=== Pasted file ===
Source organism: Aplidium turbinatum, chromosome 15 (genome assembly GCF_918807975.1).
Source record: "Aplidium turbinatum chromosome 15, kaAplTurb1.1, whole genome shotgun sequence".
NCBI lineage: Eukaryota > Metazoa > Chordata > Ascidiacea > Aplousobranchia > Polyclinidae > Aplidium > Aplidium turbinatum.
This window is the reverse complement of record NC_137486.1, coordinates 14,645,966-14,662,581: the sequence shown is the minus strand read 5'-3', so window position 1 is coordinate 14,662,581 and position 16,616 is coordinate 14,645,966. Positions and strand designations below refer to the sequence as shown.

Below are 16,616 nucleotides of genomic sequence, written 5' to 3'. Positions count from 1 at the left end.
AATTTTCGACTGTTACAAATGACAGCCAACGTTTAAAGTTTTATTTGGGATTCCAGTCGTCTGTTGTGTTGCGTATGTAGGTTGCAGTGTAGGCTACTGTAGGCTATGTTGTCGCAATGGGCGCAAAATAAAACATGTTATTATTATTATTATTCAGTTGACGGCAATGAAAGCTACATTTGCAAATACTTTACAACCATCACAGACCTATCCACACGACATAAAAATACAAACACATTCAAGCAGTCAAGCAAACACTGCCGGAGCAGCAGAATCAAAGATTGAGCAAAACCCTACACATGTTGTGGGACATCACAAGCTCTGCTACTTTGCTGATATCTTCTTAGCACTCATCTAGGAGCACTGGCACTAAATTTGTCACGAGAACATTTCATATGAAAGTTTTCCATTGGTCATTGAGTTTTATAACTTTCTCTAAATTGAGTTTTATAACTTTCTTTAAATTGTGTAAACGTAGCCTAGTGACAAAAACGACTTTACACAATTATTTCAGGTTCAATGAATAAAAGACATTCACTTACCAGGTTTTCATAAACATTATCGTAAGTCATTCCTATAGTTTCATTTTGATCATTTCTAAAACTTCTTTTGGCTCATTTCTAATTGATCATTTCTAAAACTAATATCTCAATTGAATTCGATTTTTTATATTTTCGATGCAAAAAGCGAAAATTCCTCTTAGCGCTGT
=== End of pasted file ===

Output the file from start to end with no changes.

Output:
Source organism: Aplidium turbinatum, chromosome 15 (genome assembly GCF_918807975.1).
Source record: "Aplidium turbinatum chromosome 15, kaAplTurb1.1, whole genome shotgun sequence".
NCBI lineage: Eukaryota > Metazoa > Chordata > Ascidiacea > Aplousobranchia > Polyclinidae > Aplidium > Aplidium turbinatum.
This window is the reverse complement of record NC_137486.1, coordinates 14,645,966-14,662,581: the sequence shown is the minus strand read 5'-3', so window position 1 is coordinate 14,662,581 and position 16,616 is coordinate 14,645,966. Positions and strand designations below refer to the sequence as shown.

Below are 16,616 nucleotides of genomic sequence, written 5' to 3'. Positions count from 1 at the left end.
AATTTTCGACTGTTACAAATGACAGCCAACGTTTAAAGTTTTATTTGGGATTCCAGTCGTCTGTTGTGTTGCGTATGTAGGTTGCAGTGTAGGCTACTGTAGGCTATGTTGTCGCAATGGGCGCAAAATAAAACATGTTATTATTATTATTATTCAGTTGACGGCAATGAAAGCTACATTTGCAAATACTTTACAACCATCACAGACCTATCCACACGACATAAAAATACAAACACATTCAAGCAGTCAAGCAAACACTGCCGGAGCAGCAGAATCAAAGATTGAGCAAAACCCTACACATGTTGTGGGACATCACAAGCTCTGCTACTTTGCTGATATCTTCTTAGCACTCATCTAGGAGCACTGGCACTAAATTTGTCACGAGAACATTTCATATGAAAGTTTTCCATTGGTCATTGAGTTTTATAACTTTCTCTAAATTGAGTTTTATAACTTTCTTTAAATTGTGTAAACGTAGCCTAGTGACAAAAACGACTTTACACAATTATTTCAGGTTCAATGAATAAAAGACATTCACTTACCAGGTTTTCATAAACATTATCGTAAGTCATTCCTATAGTTTCATTTTGATCATTTCTAAAACTTCTTTTGGCTCATTTCTAATTGATCATTTCTAAAACTAATATCTCAATTGAATTCGATTTTTTATATTTTCGATGCAAAAAGCGAAAATTCCTCTTAGCGCTGT